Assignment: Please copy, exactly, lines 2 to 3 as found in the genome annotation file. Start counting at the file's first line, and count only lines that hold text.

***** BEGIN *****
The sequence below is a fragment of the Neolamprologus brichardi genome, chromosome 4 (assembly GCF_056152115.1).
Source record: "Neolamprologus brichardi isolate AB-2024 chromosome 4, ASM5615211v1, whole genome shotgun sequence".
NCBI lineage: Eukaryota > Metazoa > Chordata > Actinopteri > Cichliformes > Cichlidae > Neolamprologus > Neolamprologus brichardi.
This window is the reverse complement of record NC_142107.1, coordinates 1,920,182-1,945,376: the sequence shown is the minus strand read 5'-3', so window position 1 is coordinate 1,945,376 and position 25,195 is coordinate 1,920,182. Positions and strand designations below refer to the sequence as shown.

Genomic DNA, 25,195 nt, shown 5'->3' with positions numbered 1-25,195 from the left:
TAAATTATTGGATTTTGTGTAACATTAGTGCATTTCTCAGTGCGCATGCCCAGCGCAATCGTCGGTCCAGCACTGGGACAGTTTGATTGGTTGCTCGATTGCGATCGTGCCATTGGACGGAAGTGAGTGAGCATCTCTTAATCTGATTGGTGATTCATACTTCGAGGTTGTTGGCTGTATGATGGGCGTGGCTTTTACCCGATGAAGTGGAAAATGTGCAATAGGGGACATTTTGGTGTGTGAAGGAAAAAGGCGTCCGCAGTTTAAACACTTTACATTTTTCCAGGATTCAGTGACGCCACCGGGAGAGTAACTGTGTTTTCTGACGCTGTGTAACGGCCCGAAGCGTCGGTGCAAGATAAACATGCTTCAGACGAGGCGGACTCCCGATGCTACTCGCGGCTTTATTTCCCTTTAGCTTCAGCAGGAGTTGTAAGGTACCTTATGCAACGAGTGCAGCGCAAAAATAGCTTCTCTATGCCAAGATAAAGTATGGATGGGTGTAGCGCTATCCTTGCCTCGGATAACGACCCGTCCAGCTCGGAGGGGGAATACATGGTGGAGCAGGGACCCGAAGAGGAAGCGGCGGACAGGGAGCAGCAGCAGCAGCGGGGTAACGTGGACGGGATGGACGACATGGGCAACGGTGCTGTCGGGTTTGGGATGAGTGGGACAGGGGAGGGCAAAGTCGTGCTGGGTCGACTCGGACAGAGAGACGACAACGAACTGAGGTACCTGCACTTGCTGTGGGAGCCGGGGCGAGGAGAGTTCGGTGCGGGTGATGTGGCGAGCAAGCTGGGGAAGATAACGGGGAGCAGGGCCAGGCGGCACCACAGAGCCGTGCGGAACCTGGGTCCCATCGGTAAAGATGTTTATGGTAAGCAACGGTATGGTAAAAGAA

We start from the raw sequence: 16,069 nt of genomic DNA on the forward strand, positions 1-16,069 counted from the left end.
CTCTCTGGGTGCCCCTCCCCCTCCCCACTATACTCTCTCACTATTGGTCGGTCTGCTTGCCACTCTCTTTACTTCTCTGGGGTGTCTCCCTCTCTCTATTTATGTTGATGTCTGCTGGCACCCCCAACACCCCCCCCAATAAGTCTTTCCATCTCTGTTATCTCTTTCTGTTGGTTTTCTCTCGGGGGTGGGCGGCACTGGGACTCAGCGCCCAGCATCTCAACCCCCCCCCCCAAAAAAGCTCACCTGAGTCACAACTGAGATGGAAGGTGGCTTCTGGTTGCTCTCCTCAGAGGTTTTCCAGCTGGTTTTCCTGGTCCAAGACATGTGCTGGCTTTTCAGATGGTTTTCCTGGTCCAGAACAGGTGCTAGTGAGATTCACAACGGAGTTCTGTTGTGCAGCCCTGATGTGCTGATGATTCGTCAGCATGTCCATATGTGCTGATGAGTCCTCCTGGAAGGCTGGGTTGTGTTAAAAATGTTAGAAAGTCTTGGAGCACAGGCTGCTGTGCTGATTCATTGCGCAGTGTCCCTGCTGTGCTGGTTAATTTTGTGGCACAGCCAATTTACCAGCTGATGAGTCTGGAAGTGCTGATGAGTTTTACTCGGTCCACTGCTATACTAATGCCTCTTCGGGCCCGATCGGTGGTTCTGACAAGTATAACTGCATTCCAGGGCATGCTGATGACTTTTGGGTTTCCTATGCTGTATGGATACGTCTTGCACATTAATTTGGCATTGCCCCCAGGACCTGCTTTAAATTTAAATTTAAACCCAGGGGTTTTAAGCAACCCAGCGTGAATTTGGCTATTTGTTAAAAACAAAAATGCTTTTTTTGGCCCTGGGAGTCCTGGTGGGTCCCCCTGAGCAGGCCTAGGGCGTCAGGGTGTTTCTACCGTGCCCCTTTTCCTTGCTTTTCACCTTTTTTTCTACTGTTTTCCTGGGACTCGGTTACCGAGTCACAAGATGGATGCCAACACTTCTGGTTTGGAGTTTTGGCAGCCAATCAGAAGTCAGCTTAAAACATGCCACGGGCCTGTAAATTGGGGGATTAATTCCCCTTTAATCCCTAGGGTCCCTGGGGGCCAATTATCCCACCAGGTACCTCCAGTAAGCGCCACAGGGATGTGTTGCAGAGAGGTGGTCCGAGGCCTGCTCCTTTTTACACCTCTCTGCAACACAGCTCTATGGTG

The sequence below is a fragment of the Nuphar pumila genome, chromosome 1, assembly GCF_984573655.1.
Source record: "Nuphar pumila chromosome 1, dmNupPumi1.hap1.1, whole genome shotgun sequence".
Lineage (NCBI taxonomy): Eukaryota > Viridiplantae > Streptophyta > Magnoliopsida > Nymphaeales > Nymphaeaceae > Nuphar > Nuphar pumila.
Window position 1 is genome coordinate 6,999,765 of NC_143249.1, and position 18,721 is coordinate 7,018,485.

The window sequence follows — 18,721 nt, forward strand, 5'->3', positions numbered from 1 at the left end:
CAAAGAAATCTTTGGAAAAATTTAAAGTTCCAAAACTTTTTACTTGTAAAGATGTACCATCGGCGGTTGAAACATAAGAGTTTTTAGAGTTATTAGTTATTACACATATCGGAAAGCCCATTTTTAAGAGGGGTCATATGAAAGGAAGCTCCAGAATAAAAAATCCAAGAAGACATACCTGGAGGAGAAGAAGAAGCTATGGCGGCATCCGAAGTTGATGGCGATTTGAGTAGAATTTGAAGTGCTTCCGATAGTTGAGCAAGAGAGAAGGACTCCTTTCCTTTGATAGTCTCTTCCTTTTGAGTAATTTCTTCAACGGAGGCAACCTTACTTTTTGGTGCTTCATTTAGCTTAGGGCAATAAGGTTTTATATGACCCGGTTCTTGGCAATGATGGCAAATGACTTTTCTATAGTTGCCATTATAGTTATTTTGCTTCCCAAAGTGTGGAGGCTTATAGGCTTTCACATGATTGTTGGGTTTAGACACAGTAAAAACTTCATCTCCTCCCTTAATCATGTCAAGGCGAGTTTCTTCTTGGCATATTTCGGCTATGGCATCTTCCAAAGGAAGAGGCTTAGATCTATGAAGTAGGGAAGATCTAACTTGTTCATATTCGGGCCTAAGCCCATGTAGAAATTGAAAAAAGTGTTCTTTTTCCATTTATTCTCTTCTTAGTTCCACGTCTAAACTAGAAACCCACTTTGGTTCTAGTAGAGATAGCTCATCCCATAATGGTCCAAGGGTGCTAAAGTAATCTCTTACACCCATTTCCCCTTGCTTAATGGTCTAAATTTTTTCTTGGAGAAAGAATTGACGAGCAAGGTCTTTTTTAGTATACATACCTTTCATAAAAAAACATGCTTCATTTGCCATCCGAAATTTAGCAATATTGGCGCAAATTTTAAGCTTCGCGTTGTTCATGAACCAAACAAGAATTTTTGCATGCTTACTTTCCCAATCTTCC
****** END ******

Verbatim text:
Source record: "Neolamprologus brichardi isolate AB-2024 chromosome 4, ASM5615211v1, whole genome shotgun sequence".
NCBI lineage: Eukaryota > Metazoa > Chordata > Actinopteri > Cichliformes > Cichlidae > Neolamprologus > Neolamprologus brichardi.